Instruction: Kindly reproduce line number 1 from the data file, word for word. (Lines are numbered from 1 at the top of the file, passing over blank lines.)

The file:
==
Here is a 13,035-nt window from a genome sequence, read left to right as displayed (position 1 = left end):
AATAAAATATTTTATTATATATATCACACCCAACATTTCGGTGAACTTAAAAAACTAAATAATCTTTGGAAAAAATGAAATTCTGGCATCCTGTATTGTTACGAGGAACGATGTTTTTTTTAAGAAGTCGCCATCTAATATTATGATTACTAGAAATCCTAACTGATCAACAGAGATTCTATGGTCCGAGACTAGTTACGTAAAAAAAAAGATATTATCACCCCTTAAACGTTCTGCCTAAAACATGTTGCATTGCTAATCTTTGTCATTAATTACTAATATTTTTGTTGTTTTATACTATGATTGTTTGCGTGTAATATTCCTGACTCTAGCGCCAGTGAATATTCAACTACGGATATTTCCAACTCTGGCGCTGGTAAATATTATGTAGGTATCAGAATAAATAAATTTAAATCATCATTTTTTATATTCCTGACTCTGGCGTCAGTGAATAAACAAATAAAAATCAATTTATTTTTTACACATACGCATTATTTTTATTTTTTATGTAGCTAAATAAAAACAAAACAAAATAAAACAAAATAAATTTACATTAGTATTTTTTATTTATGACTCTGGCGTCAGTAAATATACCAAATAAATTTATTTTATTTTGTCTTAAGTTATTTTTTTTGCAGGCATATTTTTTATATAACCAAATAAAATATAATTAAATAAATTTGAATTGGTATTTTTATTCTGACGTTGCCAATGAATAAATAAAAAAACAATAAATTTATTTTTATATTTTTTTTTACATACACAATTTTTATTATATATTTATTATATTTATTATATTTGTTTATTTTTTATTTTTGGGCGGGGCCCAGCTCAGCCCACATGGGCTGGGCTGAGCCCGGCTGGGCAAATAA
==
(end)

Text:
Here is a 13,035-nt window from a genome sequence, read left to right as displayed (position 1 = left end):